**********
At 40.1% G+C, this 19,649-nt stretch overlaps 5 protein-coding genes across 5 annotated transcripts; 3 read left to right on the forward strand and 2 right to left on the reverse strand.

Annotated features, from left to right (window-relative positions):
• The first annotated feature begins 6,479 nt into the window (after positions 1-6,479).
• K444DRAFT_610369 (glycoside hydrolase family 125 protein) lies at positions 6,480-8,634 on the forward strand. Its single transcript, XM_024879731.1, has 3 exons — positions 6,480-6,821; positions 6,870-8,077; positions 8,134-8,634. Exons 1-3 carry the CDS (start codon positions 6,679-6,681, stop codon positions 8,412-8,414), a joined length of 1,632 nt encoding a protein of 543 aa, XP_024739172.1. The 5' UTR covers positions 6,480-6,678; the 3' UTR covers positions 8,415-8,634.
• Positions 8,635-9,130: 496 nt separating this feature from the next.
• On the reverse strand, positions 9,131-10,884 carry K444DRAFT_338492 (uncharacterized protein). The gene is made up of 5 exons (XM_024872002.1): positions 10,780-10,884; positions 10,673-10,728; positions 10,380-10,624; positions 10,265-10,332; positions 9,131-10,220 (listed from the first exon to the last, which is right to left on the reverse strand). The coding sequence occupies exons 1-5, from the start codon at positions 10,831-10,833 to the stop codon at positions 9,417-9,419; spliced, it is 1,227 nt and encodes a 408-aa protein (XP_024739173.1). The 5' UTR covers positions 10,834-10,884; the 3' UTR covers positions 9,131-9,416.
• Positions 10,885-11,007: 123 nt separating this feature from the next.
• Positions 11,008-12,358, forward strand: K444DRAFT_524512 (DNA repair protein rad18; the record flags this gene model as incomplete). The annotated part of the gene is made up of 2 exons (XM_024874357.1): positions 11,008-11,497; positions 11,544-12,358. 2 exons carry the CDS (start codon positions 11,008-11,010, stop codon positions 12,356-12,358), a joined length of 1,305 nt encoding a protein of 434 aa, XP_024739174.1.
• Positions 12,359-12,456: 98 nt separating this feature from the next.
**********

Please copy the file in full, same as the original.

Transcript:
At 40.1% G+C, this 19,649-nt stretch overlaps 5 protein-coding genes across 5 annotated transcripts; 3 read left to right on the forward strand and 2 right to left on the reverse strand.

Annotated features, from left to right (window-relative positions):
• The first annotated feature begins 6,479 nt into the window (after positions 1-6,479).
• K444DRAFT_610369 (glycoside hydrolase family 125 protein) lies at positions 6,480-8,634 on the forward strand. Its single transcript, XM_024879731.1, has 3 exons — positions 6,480-6,821; positions 6,870-8,077; positions 8,134-8,634. Exons 1-3 carry the CDS (start codon positions 6,679-6,681, stop codon positions 8,412-8,414), a joined length of 1,632 nt encoding a protein of 543 aa, XP_024739172.1. The 5' UTR covers positions 6,480-6,678; the 3' UTR covers positions 8,415-8,634.
• Positions 8,635-9,130: 496 nt separating this feature from the next.
• On the reverse strand, positions 9,131-10,884 carry K444DRAFT_338492 (uncharacterized protein). The gene is made up of 5 exons (XM_024872002.1): positions 10,780-10,884; positions 10,673-10,728; positions 10,380-10,624; positions 10,265-10,332; positions 9,131-10,220 (listed from the first exon to the last, which is right to left on the reverse strand). The coding sequence occupies exons 1-5, from the start codon at positions 10,831-10,833 to the stop codon at positions 9,417-9,419; spliced, it is 1,227 nt and encodes a 408-aa protein (XP_024739173.1). The 5' UTR covers positions 10,834-10,884; the 3' UTR covers positions 9,131-9,416.
• Positions 10,885-11,007: 123 nt separating this feature from the next.
• Positions 11,008-12,358, forward strand: K444DRAFT_524512 (DNA repair protein rad18; the record flags this gene model as incomplete). The annotated part of the gene is made up of 2 exons (XM_024874357.1): positions 11,008-11,497; positions 11,544-12,358. 2 exons carry the CDS (start codon positions 11,008-11,010, stop codon positions 12,356-12,358), a joined length of 1,305 nt encoding a protein of 434 aa, XP_024739174.1.
• Positions 12,359-12,456: 98 nt separating this feature from the next.